For the moment, experience and his status as the league's best shot-stopper give Nick Rimando the edge on the last keeper's spot, above younger MLS colleagues Bill Hamid and Sean Johnson.

Going south of the border, Joe Corona and Jose Torres are options if the U.S. needs some creativity in midfield, as is Sacha Kljestan, whose Anderlecht resume keeps looking more and more impressive. Edgar Castillo is an option at left back, and Michael Orozco-Fiscal has become something of a national team phoenix, his USA career rising from the ashes just as you think he's been forgotten.

Looking to Europe, Maurice Edu can still play his way back into contention if his loan to Bursaspor is more fruitful than his short spell with Stoke has been so far. Brek Shea has displayed glimpses of his talent in a Stoke City shirt and plays a role in which the U.S. hasn't produced many players recently, while his competition, speedster Joshua Gatt and playmaker Mikkel Diskerud, are establishing themselves as first team players in Scanindavia. Stuart Holden has made some god steps on his road to recovery and has plenty of time to force his way back into the conversation. Aston Villa fullback Eric Lichaj is at a point in his career where he needs first team minutes, lest he risk becoming another Jonathan Spector or Frank Simek. Terrence Boyd is putting together a good scoring record for Rapid Vienna, but may need to move to a bigger stage to force his way into Klinsmann's thoughts.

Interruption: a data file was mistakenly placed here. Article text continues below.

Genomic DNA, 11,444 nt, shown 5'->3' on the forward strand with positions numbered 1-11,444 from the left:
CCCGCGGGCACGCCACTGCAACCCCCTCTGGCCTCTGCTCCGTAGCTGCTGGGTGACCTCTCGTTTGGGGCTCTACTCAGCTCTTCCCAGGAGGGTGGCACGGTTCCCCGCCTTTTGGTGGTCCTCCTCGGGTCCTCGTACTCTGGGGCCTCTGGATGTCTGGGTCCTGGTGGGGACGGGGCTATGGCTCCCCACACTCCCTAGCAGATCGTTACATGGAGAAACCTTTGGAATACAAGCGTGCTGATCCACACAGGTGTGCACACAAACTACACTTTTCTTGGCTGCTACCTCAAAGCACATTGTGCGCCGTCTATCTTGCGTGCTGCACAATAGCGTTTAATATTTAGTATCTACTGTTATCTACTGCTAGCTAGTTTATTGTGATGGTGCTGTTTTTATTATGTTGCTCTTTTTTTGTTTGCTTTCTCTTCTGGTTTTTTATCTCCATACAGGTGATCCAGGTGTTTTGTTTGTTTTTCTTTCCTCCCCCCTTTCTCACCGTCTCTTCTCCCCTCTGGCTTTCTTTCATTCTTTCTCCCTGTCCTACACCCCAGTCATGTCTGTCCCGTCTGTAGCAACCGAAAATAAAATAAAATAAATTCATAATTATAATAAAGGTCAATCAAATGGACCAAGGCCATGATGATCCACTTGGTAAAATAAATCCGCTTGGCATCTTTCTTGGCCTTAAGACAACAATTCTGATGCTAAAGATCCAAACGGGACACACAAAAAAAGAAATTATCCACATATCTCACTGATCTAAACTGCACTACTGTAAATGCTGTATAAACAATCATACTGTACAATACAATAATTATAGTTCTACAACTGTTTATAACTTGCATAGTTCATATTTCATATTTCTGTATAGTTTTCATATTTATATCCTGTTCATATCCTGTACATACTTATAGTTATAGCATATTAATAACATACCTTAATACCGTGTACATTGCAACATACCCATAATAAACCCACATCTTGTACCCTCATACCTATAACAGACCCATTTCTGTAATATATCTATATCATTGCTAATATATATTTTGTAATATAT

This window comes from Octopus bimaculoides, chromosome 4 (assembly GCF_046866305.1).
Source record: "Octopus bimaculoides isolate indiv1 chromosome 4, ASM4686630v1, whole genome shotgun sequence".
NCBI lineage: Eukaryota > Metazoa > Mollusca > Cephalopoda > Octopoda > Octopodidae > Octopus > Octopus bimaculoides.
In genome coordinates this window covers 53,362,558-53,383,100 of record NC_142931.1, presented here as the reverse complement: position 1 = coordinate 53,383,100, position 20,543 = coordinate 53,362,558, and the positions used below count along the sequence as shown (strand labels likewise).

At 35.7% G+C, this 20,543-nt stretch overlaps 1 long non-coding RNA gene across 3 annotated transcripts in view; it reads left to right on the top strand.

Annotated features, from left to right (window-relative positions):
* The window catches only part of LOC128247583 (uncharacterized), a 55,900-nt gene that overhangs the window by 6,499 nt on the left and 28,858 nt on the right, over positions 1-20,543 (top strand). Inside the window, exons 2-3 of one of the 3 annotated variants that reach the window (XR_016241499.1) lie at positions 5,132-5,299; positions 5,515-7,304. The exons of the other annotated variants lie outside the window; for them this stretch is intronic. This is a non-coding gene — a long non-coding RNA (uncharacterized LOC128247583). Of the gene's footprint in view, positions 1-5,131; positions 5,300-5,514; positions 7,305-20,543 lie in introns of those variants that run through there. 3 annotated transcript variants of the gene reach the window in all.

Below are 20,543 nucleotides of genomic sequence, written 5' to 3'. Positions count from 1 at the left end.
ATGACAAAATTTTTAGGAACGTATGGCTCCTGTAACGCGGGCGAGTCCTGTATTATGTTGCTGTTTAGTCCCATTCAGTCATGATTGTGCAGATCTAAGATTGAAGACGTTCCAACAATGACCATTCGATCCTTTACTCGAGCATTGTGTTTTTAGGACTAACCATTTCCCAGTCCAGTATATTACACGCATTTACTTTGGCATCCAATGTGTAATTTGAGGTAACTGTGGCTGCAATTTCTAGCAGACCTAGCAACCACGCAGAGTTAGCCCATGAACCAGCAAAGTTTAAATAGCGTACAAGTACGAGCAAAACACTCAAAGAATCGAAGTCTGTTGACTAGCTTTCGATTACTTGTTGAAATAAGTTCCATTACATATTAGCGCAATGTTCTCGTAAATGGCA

Waiting By The Phone

There are always a few veterans ready to step in should disaster strike. Brad Friedel has already offered to come out of international retirement should Howard and Guzan both be unavailable. Oguchi Onyewu and DaMarcus Beasley are still playing in good leagues, and there are worse emergency options than Chris Wondolowski should the strikers all pull up lame. And if Jonathan Bornstein ever forces his way off the Tigres bench, or more likely, moves back to MLS, the left back options aren't so deep he can't spring a surprise if given a shot.

GOALKEEPERS (3): Tim Howard, Brad Guzan, Nick Rimando

DEFENDERS (8): Timothy Chandler, Geoff Cameron, Fabian Johnson, Carlos Bocanegra, Omar Gonzalez, Steve Cherundolo, Michael Parkhurst, Edgar Castillo

MIDFIELDERS (7): Michael Bradley, Jermaine Jones, Danny Williams, Maurice Edu, Benny Feilhaber, Graham Zusi, Sacha Kljestan

FORWARDS (5): Clint Dempsey, Landon Donovan, Jozy Altidore, Herculez Gomez, Eddie Johnson